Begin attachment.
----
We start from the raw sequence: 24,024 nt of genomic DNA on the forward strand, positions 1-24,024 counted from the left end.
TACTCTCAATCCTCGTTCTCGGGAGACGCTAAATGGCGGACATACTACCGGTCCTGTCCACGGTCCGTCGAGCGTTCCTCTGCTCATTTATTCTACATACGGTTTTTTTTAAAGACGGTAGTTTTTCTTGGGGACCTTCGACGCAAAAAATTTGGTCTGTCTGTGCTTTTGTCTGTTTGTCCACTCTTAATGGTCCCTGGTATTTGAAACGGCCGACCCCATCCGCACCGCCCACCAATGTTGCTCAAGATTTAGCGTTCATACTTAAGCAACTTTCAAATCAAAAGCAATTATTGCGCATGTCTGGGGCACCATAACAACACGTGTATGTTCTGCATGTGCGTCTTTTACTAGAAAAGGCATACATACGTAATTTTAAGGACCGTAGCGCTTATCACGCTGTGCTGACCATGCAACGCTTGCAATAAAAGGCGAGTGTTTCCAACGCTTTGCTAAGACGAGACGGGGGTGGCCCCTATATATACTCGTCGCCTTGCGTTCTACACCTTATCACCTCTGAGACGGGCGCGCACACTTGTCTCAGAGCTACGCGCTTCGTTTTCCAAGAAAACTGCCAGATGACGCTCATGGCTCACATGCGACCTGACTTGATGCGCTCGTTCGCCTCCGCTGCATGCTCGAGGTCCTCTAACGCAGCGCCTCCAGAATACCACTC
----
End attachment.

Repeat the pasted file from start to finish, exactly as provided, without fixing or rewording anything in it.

We start from the raw sequence: 24,024 nt of genomic DNA on the forward strand, positions 1-24,024 counted from the left end.
TACTCTCAATCCTCGTTCTCGGGAGACGCTAAATGGCGGACATACTACCGGTCCTGTCCACGGTCCGTCGAGCGTTCCTCTGCTCATTTATTCTACATACGGTTTTTTTTAAAGACGGTAGTTTTTCTTGGGGACCTTCGACGCAAAAAATTTGGTCTGTCTGTGCTTTTGTCTGTTTGTCCACTCTTAATGGTCCCTGGTATTTGAAACGGCCGACCCCATCCGCACCGCCCACCAATGTTGCTCAAGATTTAGCGTTCATACTTAAGCAACTTTCAAATCAAAAGCAATTATTGCGCATGTCTGGGGCACCATAACAACACGTGTATGTTCTGCATGTGCGTCTTTTACTAGAAAAGGCATACATACGTAATTTTAAGGACCGTAGCGCTTATCACGCTGTGCTGACCATGCAACGCTTGCAATAAAAGGCGAGTGTTTCCAACGCTTTGCTAAGACGAGACGGGGGTGGCCCCTATATATACTCGTCGCCTTGCGTTCTACACCTTATCACCTCTGAGACGGGCGCGCACACTTGTCTCAGAGCTACGCGCTTCGTTTTCCAAGAAAACTGCCAGATGACGCTCATGGCTCACATGCGACCTGACTTGATGCGCTCGTTCGCCTCCGCTGCATGCTCGAGGTCCTCTAACGCAGCGCCTCCAGAATACCACTC